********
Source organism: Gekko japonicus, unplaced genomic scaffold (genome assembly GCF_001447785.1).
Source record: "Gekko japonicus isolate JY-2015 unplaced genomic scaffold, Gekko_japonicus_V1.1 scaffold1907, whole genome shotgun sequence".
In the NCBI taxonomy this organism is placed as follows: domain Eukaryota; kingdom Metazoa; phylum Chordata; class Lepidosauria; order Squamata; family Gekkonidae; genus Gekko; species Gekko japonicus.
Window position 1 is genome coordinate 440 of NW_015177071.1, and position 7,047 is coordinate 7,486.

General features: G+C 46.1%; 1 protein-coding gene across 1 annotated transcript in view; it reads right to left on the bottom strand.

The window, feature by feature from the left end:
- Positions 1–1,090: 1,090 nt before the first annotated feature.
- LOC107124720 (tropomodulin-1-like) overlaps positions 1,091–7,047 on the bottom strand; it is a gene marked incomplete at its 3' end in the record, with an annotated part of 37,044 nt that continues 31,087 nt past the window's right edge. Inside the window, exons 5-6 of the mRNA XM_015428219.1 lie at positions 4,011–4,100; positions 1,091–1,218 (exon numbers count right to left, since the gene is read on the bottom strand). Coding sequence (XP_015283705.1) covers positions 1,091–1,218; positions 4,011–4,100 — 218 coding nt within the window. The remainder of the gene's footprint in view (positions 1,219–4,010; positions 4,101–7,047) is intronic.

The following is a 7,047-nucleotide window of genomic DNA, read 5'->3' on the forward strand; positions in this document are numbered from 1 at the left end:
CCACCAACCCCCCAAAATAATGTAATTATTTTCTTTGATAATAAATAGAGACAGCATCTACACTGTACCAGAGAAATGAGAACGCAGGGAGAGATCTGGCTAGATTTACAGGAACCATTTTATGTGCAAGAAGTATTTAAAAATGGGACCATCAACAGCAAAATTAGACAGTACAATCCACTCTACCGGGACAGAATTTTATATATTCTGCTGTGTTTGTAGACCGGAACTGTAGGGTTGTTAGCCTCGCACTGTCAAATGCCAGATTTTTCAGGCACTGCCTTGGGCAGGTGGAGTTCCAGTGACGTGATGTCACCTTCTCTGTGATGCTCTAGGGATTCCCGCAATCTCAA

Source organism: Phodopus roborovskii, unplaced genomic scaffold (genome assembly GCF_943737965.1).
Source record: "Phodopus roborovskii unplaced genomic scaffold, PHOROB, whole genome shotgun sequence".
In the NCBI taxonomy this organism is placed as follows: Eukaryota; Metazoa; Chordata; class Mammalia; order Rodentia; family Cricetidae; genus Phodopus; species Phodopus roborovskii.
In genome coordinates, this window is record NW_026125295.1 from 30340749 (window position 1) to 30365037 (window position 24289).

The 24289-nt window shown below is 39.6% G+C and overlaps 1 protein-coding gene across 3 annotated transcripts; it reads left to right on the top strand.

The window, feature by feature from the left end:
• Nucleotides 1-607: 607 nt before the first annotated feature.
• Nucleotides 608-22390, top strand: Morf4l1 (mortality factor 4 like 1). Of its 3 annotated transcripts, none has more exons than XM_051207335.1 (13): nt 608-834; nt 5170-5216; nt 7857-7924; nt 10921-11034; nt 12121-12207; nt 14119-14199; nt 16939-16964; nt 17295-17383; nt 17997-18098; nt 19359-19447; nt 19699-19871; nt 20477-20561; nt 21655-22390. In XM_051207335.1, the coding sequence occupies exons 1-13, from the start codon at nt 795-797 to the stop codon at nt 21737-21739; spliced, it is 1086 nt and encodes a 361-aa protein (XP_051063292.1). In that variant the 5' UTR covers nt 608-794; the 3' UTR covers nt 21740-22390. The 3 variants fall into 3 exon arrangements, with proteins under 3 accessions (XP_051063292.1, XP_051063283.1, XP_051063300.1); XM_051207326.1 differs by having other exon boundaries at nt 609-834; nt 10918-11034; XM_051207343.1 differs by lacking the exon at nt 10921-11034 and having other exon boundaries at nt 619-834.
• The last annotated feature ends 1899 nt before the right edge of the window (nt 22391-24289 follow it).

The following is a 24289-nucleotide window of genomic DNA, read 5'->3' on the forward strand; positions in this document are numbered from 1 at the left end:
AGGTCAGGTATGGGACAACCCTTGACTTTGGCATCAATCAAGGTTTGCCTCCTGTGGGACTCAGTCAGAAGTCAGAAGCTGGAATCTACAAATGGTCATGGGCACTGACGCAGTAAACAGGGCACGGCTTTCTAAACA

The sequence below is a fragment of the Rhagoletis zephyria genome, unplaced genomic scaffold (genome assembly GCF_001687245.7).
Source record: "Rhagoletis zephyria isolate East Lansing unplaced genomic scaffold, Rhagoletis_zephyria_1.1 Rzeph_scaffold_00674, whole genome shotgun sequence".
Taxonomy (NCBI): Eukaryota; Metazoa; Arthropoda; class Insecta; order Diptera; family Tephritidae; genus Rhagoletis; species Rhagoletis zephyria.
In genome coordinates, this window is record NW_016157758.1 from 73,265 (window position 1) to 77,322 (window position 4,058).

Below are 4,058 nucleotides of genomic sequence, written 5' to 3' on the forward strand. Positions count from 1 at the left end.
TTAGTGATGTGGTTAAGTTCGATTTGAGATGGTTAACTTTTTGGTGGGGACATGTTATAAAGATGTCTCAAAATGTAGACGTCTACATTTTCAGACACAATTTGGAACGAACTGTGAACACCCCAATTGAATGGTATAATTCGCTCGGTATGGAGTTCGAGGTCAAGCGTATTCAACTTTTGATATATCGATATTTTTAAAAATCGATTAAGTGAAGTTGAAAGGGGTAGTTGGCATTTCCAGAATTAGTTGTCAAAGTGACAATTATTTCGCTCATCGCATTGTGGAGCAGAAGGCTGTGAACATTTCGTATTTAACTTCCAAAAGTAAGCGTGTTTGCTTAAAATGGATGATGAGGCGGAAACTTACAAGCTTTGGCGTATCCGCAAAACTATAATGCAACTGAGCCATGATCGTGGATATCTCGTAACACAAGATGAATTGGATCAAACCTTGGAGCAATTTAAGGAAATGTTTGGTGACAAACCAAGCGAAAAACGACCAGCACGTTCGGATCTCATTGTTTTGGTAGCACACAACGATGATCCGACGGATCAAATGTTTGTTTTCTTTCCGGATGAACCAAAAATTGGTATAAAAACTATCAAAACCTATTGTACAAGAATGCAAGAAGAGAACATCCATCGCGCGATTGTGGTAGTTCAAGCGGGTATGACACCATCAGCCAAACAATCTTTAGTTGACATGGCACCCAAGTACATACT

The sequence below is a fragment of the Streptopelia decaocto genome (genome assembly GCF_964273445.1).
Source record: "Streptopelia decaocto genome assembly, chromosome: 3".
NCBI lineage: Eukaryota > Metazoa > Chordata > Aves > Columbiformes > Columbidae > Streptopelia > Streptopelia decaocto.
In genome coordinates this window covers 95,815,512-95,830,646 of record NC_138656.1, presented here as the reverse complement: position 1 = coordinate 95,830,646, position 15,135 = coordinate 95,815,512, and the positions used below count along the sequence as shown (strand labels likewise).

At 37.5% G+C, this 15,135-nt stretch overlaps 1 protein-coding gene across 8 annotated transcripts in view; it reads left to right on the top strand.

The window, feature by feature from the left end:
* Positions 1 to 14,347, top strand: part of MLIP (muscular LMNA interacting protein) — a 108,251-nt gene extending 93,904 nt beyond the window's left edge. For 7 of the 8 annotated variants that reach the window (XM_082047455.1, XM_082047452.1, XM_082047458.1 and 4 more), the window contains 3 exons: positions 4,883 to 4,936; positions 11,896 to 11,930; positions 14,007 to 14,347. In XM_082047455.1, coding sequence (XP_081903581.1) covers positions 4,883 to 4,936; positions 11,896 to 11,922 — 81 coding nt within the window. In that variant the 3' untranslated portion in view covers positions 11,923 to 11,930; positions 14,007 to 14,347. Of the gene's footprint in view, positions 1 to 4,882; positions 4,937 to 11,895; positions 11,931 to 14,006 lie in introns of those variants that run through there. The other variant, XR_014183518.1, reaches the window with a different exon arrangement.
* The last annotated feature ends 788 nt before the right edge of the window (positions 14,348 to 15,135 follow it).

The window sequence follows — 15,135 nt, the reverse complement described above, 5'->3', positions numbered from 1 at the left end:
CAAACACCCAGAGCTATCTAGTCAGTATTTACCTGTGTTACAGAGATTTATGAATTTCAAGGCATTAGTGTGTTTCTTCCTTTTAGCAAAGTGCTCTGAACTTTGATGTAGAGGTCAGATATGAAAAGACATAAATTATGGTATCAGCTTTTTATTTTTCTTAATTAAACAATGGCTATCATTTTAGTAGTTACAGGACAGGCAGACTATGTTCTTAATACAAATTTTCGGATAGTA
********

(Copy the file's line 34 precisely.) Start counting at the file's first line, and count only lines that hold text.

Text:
* Positions 1 to 14,347, top strand: part of MLIP (muscular LMNA interacting protein) — a 108,251-nt gene extending 93,904 nt beyond the window's left edge. For 7 of the 8 annotated variants that reach the window (XM_082047455.1, XM_082047452.1, XM_082047458.1 and 4 more), the window contains 3 exons: positions 4,883 to 4,936; positions 11,896 to 11,930; positions 14,007 to 14,347. In XM_082047455.1, coding sequence (XP_081903581.1) covers positions 4,883 to 4,936; positions 11,896 to 11,922 — 81 coding nt within the window. In that variant the 3' untranslated portion in view covers positions 11,923 to 11,930; positions 14,007 to 14,347. Of the gene's footprint in view, positions 1 to 4,882; positions 4,937 to 11,895; positions 11,931 to 14,006 lie in introns of those variants that run through there. The other variant, XR_014183518.1, reaches the window with a different exon arrangement.